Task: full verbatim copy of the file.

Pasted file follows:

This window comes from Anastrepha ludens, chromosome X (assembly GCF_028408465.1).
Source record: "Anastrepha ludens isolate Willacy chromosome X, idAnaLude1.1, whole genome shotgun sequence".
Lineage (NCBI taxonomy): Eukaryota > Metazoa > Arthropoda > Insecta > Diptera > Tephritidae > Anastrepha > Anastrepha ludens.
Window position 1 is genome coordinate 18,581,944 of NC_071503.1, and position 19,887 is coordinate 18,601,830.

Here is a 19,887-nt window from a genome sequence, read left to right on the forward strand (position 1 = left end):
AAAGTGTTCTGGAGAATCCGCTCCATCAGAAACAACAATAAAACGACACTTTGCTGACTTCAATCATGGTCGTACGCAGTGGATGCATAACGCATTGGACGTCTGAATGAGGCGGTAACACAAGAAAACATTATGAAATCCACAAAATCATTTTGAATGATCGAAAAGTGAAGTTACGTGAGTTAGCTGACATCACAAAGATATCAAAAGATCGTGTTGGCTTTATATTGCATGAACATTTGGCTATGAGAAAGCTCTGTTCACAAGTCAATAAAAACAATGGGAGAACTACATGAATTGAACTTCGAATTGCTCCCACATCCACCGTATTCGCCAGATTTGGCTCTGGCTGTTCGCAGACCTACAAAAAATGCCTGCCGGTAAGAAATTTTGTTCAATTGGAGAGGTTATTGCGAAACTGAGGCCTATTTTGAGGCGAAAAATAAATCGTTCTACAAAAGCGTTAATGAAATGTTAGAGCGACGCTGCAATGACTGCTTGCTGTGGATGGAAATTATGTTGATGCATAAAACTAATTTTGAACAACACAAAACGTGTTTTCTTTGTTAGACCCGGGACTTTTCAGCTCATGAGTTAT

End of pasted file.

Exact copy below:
This window comes from Anastrepha ludens, chromosome X (assembly GCF_028408465.1).
Source record: "Anastrepha ludens isolate Willacy chromosome X, idAnaLude1.1, whole genome shotgun sequence".
Lineage (NCBI taxonomy): Eukaryota > Metazoa > Arthropoda > Insecta > Diptera > Tephritidae > Anastrepha > Anastrepha ludens.
Window position 1 is genome coordinate 18,581,944 of NC_071503.1, and position 19,887 is coordinate 18,601,830.

Here is a 19,887-nt window from a genome sequence, read left to right on the forward strand (position 1 = left end):
AAAGTGTTCTGGAGAATCCGCTCCATCAGAAACAACAATAAAACGACACTTTGCTGACTTCAATCATGGTCGTACGCAGTGGATGCATAACGCATTGGACGTCTGAATGAGGCGGTAACACAAGAAAACATTATGAAATCCACAAAATCATTTTGAATGATCGAAAAGTGAAGTTACGTGAGTTAGCTGACATCACAAAGATATCAAAAGATCGTGTTGGCTTTATATTGCATGAACATTTGGCTATGAGAAAGCTCTGTTCACAAGTCAATAAAAACAATGGGAGAACTACATGAATTGAACTTCGAATTGCTCCCACATCCACCGTATTCGCCAGATTTGGCTCTGGCTGTTCGCAGACCTACAAAAAATGCCTGCCGGTAAGAAATTTTGTTCAATTGGAGAGGTTATTGCGAAACTGAGGCCTATTTTGAGGCGAAAAATAAATCGTTCTACAAAAGCGTTAATGAAATGTTAGAGCGACGCTGCAATGACTGCTTGCTGTGGATGGAAATTATGTTGATGCATAAAACTAATTTTGAACAACACAAAACGTGTTTTCTTTGTTAGACCCGGGACTTTTCAGCTCATGAGTTAT